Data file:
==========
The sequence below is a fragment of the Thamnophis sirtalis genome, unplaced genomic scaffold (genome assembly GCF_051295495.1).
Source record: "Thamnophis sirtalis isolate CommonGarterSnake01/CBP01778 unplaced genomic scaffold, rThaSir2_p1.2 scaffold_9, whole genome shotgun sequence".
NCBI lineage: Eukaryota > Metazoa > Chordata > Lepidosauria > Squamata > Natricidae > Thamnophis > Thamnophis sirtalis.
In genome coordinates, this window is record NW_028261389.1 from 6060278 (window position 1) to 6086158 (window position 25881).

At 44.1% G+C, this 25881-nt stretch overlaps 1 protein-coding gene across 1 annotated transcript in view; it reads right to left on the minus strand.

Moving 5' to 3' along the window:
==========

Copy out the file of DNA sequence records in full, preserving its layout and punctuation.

The sequence below is a fragment of the Thamnophis sirtalis genome, unplaced genomic scaffold (genome assembly GCF_051295495.1).
Source record: "Thamnophis sirtalis isolate CommonGarterSnake01/CBP01778 unplaced genomic scaffold, rThaSir2_p1.2 scaffold_9, whole genome shotgun sequence".
NCBI lineage: Eukaryota > Metazoa > Chordata > Lepidosauria > Squamata > Natricidae > Thamnophis > Thamnophis sirtalis.
In genome coordinates, this window is record NW_028261389.1 from 6060278 (window position 1) to 6086158 (window position 25881).

At 44.1% G+C, this 25881-nt stretch overlaps 1 protein-coding gene across 1 annotated transcript in view; it reads right to left on the minus strand.

Moving 5' to 3' along the window: